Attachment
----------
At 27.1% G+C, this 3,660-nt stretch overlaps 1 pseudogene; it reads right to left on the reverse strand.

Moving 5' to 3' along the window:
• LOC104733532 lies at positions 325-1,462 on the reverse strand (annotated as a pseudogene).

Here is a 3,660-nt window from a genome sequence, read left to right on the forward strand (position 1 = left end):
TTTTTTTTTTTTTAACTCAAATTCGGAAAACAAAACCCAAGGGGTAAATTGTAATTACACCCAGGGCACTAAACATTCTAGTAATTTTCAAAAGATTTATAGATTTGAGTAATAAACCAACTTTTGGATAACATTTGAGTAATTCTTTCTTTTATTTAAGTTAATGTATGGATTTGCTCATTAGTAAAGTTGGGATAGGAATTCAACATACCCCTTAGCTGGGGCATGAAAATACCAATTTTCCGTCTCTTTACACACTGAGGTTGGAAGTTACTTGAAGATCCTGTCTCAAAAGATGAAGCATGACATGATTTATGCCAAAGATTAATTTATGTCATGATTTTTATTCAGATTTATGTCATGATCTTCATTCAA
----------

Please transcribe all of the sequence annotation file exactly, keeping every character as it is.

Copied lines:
At 27.1% G+C, this 3,660-nt stretch overlaps 1 pseudogene; it reads right to left on the reverse strand.

Moving 5' to 3' along the window:
• LOC104733532 lies at positions 325-1,462 on the reverse strand (annotated as a pseudogene).

Here is a 3,660-nt window from a genome sequence, read left to right on the forward strand (position 1 = left end):
TTTTTTTTTTTTTAACTCAAATTCGGAAAACAAAACCCAAGGGGTAAATTGTAATTACACCCAGGGCACTAAACATTCTAGTAATTTTCAAAAGATTTATAGATTTGAGTAATAAACCAACTTTTGGATAACATTTGAGTAATTCTTTCTTTTATTTAAGTTAATGTATGGATTTGCTCATTAGTAAAGTTGGGATAGGAATTCAACATACCCCTTAGCTGGGGCATGAAAATACCAATTTTCCGTCTCTTTACACACTGAGGTTGGAAGTTACTTGAAGATCCTGTCTCAAAAGATGAAGCATGACATGATTTATGCCAAAGATTAATTTATGTCATGATTTTTATTCAGATTTATGTCATGATCTTCATTCAA